Centenary of a Giant
It is just 100 years since George Reynolds’s massive work, A Complete Concordance of the Book of Mormon, came from the press in Salt Lake City. In some ways it might be considered the premier reference work for Latter-day Saint students of the Book of Mormon yet produced. “The amount of patient, painstaking labor required for the production of this magnificent work will never be known to the general reader. Only the close student of the Nephite scriptures will ever really appreciate it.”1 The anniversary calls for a tribute to a re mark able pioneer in the careful analysis of the Nephite scripture.
In the last five years alone, FARMS has published 33 books, totaling more than 10,000 pages. Such an outpouring of publications overshadows older studies from the pre-computer age. But authors today have so many conveniences—word processing computers, spell-check software programs, photocopy machines, digital color-photo reproduction, professional designers, and high-speed presses—that we are likely to undervalue what publishing a study on the Book of Mormon entailed a century ago.
Preparation of the manuscript for Reynolds’s concordance spanned 21 years of his life. The conditions under which he began his work were often deplorable. He began the project while in the unheated Utah State Prison serving an 18-month sentence for having more than one wife. His “computer” was a pen and sheaf of paper. The manuscript was not typewritten until it had been completed.
In order to provide helpful context, Reynolds printed a portion of the sentence in which each cited word appeared. Virtually every word used in the Book of Mormon is tabulated except a few of the most common words (e.g., a, an, the). In only a few instances did he overlook a citation (e.g., he missed exceeding in Helaman 3:3 and 3:4).
Reynolds remarked, “In the direct work of arrangement, etc., I have received but little aid from others. . . . I have deemed it es sential to entire correctness to compare every passage as it ap peared in the proof sheets with the same passage in the Sacred Record.”2 Such meticulous proofreading, after the original tabulation of the references, means that Reynolds must have read every word of the Book of Mormon hundreds of times. Like many others since his time who have processed massive volumes of detail, Reynolds confessed that had he realized at the outset the amount of labor involved in preparing such a work he “would undoubtedly have hesitated before commencing so vast, so tedious and so costly a work.”3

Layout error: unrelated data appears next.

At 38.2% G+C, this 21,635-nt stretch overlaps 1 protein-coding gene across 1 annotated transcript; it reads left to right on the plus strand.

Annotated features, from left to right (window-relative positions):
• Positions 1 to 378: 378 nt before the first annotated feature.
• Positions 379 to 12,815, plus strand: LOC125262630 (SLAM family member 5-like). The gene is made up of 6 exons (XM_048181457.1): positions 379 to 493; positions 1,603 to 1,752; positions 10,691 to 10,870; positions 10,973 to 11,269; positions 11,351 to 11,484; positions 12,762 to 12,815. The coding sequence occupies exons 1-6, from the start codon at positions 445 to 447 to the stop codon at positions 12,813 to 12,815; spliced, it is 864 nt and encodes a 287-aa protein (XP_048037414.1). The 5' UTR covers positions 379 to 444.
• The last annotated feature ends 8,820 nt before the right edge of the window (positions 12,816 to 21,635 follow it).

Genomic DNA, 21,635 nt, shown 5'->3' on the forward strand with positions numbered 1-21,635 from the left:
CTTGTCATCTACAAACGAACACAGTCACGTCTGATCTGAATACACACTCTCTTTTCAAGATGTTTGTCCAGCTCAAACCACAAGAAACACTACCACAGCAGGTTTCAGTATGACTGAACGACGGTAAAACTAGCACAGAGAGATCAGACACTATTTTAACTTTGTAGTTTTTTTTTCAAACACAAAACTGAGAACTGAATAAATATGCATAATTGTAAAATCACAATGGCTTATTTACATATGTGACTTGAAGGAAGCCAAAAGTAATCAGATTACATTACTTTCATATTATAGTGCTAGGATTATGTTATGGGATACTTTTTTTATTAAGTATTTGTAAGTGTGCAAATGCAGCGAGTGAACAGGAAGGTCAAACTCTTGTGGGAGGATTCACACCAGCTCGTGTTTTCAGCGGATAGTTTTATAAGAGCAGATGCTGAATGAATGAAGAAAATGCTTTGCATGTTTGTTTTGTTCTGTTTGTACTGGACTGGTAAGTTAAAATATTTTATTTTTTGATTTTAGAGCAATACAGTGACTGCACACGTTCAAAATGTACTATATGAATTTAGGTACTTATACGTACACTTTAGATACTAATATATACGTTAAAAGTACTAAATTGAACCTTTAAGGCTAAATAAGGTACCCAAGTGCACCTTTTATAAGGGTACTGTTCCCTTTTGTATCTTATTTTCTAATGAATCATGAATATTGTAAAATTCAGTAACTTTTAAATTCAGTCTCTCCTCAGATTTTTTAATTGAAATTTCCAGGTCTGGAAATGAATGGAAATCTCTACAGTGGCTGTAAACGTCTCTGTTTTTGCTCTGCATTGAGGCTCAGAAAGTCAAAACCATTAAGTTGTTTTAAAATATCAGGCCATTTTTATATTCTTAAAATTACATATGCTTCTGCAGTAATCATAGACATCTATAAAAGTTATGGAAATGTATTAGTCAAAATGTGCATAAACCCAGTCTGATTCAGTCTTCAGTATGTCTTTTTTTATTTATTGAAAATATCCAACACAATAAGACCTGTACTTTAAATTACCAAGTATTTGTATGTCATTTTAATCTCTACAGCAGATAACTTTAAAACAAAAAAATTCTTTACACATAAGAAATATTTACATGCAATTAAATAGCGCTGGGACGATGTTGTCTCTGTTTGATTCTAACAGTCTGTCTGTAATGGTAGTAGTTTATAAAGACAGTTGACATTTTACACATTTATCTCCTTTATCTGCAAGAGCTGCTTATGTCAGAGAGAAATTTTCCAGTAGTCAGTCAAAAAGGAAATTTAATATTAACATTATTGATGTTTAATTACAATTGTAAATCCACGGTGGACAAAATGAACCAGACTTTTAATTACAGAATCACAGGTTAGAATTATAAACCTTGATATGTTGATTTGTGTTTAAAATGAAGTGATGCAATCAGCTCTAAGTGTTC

His intent was not to build a career as a writer or to earn royalties. Rather, he felt that his volume was a “necessity as a help to the study of the Divine Work whose name it bears.”4 Yet the concordance did not consume his life as a writer. He published some 90 articles and books mainly on the Book of Mormon during the years while he was preparing the manuscript.5
Moreover, no institutional publisher backed him. He himself paid all the costs. The printing plates alone cost nearly $3,000, and, he noted dryly, “I have but little hope while I live of receiving this amount back through sales of the book, to say nothing of the other expenses such as printing and binding.”6
All this was accomplished while he was employed as Secretary to the First Presidency of the LDS Church. For 10 of the 21 years while he prepared his masterwork, he was a General Authority, one of the seven Presidents of the Seventy. He also labored at times as associate editor of the Deseret News and as assistant editor of The Juvenile Instructor, in addition to meeting important civic responsibilities and caring for three wives and 32 children.
There is a striking similarity in some ways between his life and that of fellow President of the Seventy B. H. Roberts. Both began their lives in disadvantaged conditions in England. George Reynolds was baptized at age 14, unknown to his parents, who violently opposed the church. As a young man he emigrated to America in 1865 and walked across the plains to Utah in a party of three men. Both Reynolds and Roberts were entangled with the law over plural marriage. Both were educated, almost entirely by self-effort, far above the level of most immigrants of similar background. Both were productive writers and editors for many years and were vigorous witnesses of the truthfulness and value of the Book of Mormon.
Because of his strenuous labors, George Reynolds died in 1909, at age 68, after a physical breakdown caused by overwork.7 The Concordance, at its centennial, remains a nobler and more ap propriate monument to this pioneer of Book of Mormon studies than any cemetery monument bearing his name.
1. Harold Lundstrom, “George Reynolds,” in A Complete Concordance of the Book of Mormon (Salt Lake City: Deseret Book, 1973), iv. For more information about the life and work of George Reynolds, see Bruce A. Van Orden, George Reynolds: Secretary, Sacrificial Lamb, and Seventy (Provo, Utah: Brigham Young University, 1986), 114–48; and Bruce A. Van Orden, “George Reynolds: Loyal Friend of the Book of Mormon,” Ensign, August 1986, 48–51.